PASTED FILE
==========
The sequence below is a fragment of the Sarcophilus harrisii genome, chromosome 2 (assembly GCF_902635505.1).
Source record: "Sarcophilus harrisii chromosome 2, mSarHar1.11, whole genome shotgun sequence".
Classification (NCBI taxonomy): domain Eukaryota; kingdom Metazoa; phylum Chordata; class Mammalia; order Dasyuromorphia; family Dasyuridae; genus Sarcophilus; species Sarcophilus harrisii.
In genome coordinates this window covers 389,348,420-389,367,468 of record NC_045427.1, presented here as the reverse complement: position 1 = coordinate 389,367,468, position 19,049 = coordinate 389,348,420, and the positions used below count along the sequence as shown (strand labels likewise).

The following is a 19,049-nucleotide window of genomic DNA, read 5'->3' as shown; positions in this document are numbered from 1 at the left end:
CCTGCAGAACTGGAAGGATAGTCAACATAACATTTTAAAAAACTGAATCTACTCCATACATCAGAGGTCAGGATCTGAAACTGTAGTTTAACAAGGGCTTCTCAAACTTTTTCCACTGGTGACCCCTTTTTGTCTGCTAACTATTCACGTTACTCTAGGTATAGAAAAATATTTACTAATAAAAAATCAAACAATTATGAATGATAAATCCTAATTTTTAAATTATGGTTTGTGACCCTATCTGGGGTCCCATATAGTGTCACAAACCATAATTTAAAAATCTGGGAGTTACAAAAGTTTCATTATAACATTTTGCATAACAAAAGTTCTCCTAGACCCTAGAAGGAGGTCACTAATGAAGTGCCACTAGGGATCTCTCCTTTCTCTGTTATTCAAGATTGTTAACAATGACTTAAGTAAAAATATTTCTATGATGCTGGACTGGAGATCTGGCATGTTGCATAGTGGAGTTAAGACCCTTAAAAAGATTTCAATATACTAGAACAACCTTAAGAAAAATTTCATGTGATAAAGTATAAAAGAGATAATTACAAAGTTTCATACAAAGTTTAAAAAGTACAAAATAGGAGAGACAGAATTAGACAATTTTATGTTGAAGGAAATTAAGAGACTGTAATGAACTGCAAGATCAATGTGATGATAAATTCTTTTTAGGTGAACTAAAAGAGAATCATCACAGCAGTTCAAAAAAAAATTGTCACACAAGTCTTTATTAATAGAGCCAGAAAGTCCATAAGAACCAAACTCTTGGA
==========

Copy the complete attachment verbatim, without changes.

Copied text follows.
The sequence below is a fragment of the Sarcophilus harrisii genome, chromosome 2 (assembly GCF_902635505.1).
Source record: "Sarcophilus harrisii chromosome 2, mSarHar1.11, whole genome shotgun sequence".
Classification (NCBI taxonomy): domain Eukaryota; kingdom Metazoa; phylum Chordata; class Mammalia; order Dasyuromorphia; family Dasyuridae; genus Sarcophilus; species Sarcophilus harrisii.
In genome coordinates this window covers 389,348,420-389,367,468 of record NC_045427.1, presented here as the reverse complement: position 1 = coordinate 389,367,468, position 19,049 = coordinate 389,348,420, and the positions used below count along the sequence as shown (strand labels likewise).

The following is a 19,049-nucleotide window of genomic DNA, read 5'->3' as shown; positions in this document are numbered from 1 at the left end:
CCTGCAGAACTGGAAGGATAGTCAACATAACATTTTAAAAAACTGAATCTACTCCATACATCAGAGGTCAGGATCTGAAACTGTAGTTTAACAAGGGCTTCTCAAACTTTTTCCACTGGTGACCCCTTTTTGTCTGCTAACTATTCACGTTACTCTAGGTATAGAAAAATATTTACTAATAAAAAATCAAACAATTATGAATGATAAATCCTAATTTTTAAATTATGGTTTGTGACCCTATCTGGGGTCCCATATAGTGTCACAAACCATAATTTAAAAATCTGGGAGTTACAAAAGTTTCATTATAACATTTTGCATAACAAAAGTTCTCCTAGACCCTAGAAGGAGGTCACTAATGAAGTGCCACTAGGGATCTCTCCTTTCTCTGTTATTCAAGATTGTTAACAATGACTTAAGTAAAAATATTTCTATGATGCTGGACTGGAGATCTGGCATGTTGCATAGTGGAGTTAAGACCCTTAAAAAGATTTCAATATACTAGAACAACCTTAAGAAAAATTTCATGTGATAAAGTATAAAAGAGATAATTACAAAGTTTCATACAAAGTTTAAAAAGTACAAAATAGGAGAGACAGAATTAGACAATTTTATGTTGAAGGAAATTAAGAGACTGTAATGAACTGCAAGATCAATGTGATGATAAATTCTTTTTAGGTGAACTAAAAGAGAATCATCACAGCAGTTCAAAAAAAAATTGTCACACAAGTCTTTATTAATAGAGCCAGAAAGTCCATAAGAACCAAACTCTTGGA